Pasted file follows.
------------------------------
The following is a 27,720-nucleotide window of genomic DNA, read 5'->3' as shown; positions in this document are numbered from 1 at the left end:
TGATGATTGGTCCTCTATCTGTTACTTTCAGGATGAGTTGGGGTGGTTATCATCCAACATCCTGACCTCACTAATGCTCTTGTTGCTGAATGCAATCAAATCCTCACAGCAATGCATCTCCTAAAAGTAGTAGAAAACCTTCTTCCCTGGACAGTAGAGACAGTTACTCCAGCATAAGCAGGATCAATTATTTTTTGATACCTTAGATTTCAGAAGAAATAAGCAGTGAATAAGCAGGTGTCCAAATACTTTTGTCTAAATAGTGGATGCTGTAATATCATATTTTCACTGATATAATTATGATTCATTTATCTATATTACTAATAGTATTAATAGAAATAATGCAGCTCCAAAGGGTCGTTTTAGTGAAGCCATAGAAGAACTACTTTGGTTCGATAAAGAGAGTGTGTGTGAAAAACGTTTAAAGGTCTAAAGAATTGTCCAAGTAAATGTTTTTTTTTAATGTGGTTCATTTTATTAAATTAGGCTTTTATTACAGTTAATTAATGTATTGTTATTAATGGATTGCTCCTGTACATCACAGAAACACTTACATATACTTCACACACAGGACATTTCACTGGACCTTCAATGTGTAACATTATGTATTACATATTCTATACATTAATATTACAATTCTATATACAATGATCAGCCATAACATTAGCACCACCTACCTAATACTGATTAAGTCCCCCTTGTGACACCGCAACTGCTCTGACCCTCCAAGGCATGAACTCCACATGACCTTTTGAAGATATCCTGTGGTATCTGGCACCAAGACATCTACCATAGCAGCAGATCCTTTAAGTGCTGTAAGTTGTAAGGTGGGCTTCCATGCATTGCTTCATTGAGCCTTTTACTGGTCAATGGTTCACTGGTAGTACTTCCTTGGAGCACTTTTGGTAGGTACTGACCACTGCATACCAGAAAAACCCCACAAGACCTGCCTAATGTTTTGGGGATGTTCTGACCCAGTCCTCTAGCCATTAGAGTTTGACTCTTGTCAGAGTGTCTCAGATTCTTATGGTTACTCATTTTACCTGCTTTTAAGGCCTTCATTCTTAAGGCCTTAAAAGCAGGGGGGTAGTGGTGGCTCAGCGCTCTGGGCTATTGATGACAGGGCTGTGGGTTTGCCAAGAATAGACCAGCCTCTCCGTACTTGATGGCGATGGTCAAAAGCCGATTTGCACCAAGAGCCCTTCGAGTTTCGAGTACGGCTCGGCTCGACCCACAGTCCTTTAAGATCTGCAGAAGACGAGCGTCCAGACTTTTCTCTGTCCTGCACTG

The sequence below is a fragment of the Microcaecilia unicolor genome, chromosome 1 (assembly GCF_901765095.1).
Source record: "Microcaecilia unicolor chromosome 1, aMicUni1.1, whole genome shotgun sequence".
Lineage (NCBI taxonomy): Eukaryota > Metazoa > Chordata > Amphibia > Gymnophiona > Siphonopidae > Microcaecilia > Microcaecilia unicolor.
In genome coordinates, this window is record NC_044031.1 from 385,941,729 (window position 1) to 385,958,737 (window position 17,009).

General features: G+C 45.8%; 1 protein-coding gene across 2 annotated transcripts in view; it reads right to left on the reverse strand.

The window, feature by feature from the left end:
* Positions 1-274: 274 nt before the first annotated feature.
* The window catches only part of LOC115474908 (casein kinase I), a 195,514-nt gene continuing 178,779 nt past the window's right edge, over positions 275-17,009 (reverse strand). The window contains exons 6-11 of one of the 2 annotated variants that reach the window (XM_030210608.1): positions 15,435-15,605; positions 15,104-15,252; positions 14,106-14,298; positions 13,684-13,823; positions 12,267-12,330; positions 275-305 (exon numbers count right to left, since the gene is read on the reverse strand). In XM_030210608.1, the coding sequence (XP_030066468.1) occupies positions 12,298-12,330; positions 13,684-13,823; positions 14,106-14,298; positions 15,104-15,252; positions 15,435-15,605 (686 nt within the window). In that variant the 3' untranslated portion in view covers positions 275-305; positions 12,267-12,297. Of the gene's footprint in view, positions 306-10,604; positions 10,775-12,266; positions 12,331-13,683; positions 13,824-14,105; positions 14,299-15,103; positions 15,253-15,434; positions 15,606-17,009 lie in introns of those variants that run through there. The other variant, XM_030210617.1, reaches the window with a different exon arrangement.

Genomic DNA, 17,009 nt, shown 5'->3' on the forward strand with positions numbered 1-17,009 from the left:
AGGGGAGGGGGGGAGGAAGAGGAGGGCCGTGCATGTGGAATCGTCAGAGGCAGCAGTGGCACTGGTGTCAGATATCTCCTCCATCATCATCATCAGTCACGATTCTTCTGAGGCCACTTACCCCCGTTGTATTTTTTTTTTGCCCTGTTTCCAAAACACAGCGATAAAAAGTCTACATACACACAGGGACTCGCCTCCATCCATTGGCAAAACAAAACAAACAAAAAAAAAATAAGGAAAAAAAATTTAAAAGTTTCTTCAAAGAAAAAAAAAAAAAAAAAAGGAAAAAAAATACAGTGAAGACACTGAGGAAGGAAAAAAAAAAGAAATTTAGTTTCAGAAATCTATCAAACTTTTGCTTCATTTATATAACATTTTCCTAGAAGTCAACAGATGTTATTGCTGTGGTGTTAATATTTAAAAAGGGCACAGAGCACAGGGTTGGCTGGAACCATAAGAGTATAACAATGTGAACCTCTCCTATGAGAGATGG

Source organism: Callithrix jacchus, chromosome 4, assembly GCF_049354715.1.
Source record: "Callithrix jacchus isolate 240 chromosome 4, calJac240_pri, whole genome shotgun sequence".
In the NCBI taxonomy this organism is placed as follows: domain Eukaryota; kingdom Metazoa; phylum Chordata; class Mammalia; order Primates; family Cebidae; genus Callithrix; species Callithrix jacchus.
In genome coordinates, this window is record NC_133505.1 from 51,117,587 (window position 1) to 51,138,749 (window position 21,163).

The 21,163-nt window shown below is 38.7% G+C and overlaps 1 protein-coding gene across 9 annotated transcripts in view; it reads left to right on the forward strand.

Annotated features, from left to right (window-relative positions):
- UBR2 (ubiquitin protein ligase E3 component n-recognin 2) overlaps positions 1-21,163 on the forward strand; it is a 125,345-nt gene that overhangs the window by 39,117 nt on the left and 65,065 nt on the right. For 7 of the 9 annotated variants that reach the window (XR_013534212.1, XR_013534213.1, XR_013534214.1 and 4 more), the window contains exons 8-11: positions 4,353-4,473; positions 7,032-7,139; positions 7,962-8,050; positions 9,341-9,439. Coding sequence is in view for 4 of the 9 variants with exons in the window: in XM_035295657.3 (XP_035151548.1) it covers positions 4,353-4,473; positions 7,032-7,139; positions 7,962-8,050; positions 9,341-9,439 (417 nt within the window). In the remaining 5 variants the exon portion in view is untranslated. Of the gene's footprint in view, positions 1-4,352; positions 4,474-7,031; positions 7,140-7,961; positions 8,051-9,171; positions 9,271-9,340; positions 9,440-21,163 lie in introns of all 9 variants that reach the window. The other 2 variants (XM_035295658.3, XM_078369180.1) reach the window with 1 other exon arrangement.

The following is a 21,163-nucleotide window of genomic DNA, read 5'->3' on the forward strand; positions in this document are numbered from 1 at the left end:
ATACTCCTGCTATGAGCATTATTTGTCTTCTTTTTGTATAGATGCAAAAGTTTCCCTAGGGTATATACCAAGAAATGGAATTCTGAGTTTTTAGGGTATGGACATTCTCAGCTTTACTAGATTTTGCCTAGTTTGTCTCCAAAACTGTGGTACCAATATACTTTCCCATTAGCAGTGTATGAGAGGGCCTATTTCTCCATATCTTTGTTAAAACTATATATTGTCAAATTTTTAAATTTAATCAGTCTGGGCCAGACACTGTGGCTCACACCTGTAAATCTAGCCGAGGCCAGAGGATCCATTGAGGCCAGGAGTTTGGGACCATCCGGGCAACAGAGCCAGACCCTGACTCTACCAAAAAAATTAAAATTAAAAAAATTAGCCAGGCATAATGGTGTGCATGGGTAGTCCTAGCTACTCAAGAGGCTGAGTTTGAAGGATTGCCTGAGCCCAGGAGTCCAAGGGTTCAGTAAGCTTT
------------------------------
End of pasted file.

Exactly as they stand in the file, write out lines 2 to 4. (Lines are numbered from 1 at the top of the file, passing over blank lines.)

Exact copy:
TGATGATTGGTCCTCTATCTGTTACTTTCAGGATGAGTTGGGGTGGTTATCATCCAACATCCTGACCTCACTAATGCTCTTGTTGCTGAATGCAATCAAATCCTCACAGCAATGCATCTCCTAAAAGTAGTAGAAAACCTTCTTCCCTGGACAGTAGAGACAGTTACTCCAGCATAAGCAGGATCAATTATTTTTTGATACCTTAGATTTCAGAAGAAATAAGCAGTGAATAAGCAGGTGTCCAAATACTTTTGTCTAAATAGTGGATGCTGTAATATCATATTTTCACTGATATAATTATGATTCATTTATCTATATTACTAATAGTATTAATAGAAATAATGCAGCTCCAAAGGGTCGTTTTAGTGAAGCCATAGAAGAACTACTTTGGTTCGATAAAGAGAGTGTGTGTGAAAAACGTTTAAAGGTCTAAAGAATTGTCCAAGTAAATGTTTTTTTTTAATGTGGTTCATTTTATTAAATTAGGCTTTTATTACAGTTAATTAATGTATTGTTATTAATGGATTGCTCCTGTACATCACAGAAACACTTACATATACTTCACACACAGGACATTTCACTGGACCTTCAATGTGTAACATTATGTATTACATATTCTATACATTAATATTACAATTCTATATACAATGATCAGCCATAACATTAGCACCACCTACCTAATACTGATTAAGTCCCCCTTGTGACACCGCAACTGCTCTGACCCTCCAAGGCATGAACTCCACATGACCTTTTGAAGATATCCTGTGGTATCTGGCACCAAGACATCTACCATAGCAGCAGATCCTTTAAGTGCTGTAAGTTGTAAGGTGGGCTTCCATGCATTGCTTCATTGAGCCTTTTACTGGTCAATGGTTCACTGGTAGTACTTCCTTGGAGCACTTTTGGTAGGTACTGACCACTGCATACCAGAAAAACCCCACAAGACCTGCCTAATGTTTTGGGGATGTTCTGACCCAGTCCTCTAGCCATTAGAGTTTGACTCTTGTCAGAGTGTCTCAGATTCTTATGGTTACTCATTTTACCTGCTTTTAAGGCCTTCATTCTTAAGGCCTTAAAAGCAGGGGGGTAGTGGTGGCTCAGCGCTCTGGGCTATTGATGACAGGGCTGTGGGTTTGCCAAGAATAGACCAGCCTCTCCGTACTTGATGGCGATGGTCAAAAGCCGATTTGCACCAAGAGCCCTTCGAGTTTCGAGTACGGCTCGGCTCGACCCACAGTCCTTTAAGATCTGCAGAAGACGAGCGTCCAGACTTTTCTCTGTCCTGCACTG

The sequence below is a fragment of the Microcaecilia unicolor genome, chromosome 1 (assembly GCF_901765095.1).
Source record: "Microcaecilia unicolor chromosome 1, aMicUni1.1, whole genome shotgun sequence".